Greenbelt at Boughton House: Day 1 review

Greenbelt at Boughton House
Greenbelt at Boughton House

Peter Ormerod reviews the first day of the Greenbelt Festival at Boughton House, Kettering

It’s hard to think of a more fitting setting for this beautifully otherworldly and yet resolutely grassroots annual shindig. Having spent much of its recent life at Cheltenham Racecourse, the festival - now in its 41st year - moved here in 2014. And, having evidently overcome the few logistical difficulties that beset it last year, it now feels like it’s been here forever. Welcome home, Greenbelt.

It’s commonly described as the ‘Christian Glastonbury’, which isn’t really fair to Christians, Glastonbury or Greenbelt. Yes, it retains a pleasingly alternative, non-corporate vibe, and enjoys a rich blend of music, theatre, talks, activities and spontaneous delights. But it’s very much its own thing, and perhaps its greatest joy is its willingness to embrace a world far beyond what many would consider ‘Christian’: you won’t hear Kumbaya strummed from the main stage, you’re more likely to see a dog collar on a dog than on a priest, and much of the programme would happily appear in many secular get-togethers. To me, that actually makes it more Christian than less Christian, but that’s just my take on the faith. Oh, and there’s a quite a bit of Islam going around this year, too, which is especially valuable.

My festival began at 6pm on Friday in the Playhouse with Finding Joy, presented by Vamos Theatre. The company specialises in ‘full mask’ theatre, with each performer wearing endearingly caricatured creations on their faces. The resulting effect is intriguing, sitting somewhere between live theatre and animation: where the masks could create an unwelcome distance between performer and audience, they in fact engender a winning universality. The craft that’s gone into them is impressive in itself: the faces don’t move, yet seem capable of a full breadth of expression. The play - a silent work performed to a varied soundtrack - tells of an elderly woman who’s losing her memory but not her love of dancing. Her grandson, something of a ne’er-do-well, increasingly appreciates this, leading to many touching, heartbreaking yet ultimately celebratory moments. Cinematic projection is used to tear-jerking effect, with many in the audience mopping their eyes as the lights fell at the end. Some had difficulty seeing what was going on - the bulk of the seating was not raked, and the stage was barely elevated, leading to craned necks aplenty - but the standing ovation was evidence enough that most were swept away by its strange and very human magic. If there’s a better production at this year’s Greenbelt, it’ll be something very special indeed.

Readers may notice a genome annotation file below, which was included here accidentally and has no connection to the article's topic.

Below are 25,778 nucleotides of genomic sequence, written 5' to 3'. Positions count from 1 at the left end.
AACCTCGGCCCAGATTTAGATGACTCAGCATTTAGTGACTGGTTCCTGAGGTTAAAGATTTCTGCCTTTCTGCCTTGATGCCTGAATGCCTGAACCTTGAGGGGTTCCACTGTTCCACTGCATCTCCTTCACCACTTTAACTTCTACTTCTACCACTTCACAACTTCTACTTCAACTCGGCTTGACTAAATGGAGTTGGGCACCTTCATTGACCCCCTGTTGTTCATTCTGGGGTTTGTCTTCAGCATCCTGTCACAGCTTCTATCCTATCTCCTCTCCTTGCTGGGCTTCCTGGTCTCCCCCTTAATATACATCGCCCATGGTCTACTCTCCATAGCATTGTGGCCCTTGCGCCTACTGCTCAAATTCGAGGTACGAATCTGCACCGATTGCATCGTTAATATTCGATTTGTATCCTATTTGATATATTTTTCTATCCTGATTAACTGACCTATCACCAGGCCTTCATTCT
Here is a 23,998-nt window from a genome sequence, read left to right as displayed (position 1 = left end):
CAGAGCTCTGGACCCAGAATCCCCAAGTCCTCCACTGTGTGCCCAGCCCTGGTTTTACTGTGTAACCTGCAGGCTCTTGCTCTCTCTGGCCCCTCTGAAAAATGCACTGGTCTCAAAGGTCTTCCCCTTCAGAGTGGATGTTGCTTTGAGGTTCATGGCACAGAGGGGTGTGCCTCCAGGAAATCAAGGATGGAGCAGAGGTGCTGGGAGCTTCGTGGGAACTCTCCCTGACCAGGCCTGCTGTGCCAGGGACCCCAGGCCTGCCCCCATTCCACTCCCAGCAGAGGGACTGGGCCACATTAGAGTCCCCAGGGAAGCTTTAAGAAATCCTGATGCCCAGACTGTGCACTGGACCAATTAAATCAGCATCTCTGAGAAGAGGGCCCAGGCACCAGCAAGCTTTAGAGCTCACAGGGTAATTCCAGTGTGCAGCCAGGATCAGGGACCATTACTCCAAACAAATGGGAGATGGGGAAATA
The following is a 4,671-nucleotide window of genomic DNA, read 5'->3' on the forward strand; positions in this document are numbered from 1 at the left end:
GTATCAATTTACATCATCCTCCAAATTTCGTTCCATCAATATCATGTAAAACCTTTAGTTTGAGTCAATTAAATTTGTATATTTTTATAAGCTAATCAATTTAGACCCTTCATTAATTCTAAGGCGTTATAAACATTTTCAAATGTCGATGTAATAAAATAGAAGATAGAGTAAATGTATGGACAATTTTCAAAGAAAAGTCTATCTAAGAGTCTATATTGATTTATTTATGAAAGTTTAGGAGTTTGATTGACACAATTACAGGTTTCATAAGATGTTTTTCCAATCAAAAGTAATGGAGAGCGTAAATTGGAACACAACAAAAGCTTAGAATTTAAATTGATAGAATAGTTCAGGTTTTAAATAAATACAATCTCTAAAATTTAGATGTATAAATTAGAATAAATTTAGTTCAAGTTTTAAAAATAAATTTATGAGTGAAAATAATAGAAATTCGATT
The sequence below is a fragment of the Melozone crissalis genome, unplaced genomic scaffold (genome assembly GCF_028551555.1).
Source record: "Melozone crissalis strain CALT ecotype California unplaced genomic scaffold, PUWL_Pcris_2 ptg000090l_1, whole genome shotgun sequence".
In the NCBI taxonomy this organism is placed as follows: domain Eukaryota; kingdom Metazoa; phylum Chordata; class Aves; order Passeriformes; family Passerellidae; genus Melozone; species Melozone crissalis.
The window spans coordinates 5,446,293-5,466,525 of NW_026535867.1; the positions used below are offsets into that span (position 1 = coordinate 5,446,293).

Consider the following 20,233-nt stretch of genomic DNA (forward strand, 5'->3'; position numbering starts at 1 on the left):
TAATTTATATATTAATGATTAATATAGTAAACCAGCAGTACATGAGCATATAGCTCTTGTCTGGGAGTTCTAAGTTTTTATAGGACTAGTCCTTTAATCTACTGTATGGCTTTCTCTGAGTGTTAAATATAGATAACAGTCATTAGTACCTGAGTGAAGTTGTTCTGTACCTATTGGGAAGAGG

Next for me was a discussion about the root causes of conflict (Greenbelt is big on peace). Three speakers gave their distinctive positions on the topic, raising important questions: whether conflict is necessarily bad, what we can each do to ease tensions in our communities and the wider world, and the role that politics and education play in the embedding of conflict in our culture. No-one expected world peace to break out immediately afterwards, but it may well inspire more to work towards it.

The evening ended with Greenbelt favourite Duke Special in the impressive Glade Big Top venue, essentially a main stage with a welcome canopy. Duke Special is a compelling performer and a composer of sweeping yet tight songs, and performed with a string quartet while accompanying himself on piano. The performance showcased works from a recent commission by the Metropolitan Museum of Art in New York to write music based on the work of photographic pioneers Alfred Stieglitz, Edward Stecihen and Paul Strand. The result was frequently mesmerising: each song took as its subject a particular photograph or idea, with projection used not only to display the images but to enhance their effect through sensitive manipulation. If many of the melodies could have been from a classic West End musical, Duke Special’s voice and striking string arrangements lent the songs a sharp edge and genuine drama. A note too about his piano-playing: unlike a few of his peers, he evidently feels no need to demonstrate his virtuosity at every opportunity, instead crafting parts that serve only to serve the songs, rather than his ego. He is something of a treasure.

As, indeed, is this festival. It continues until late on Monday, so there’s still time to sample its many joys. See for more.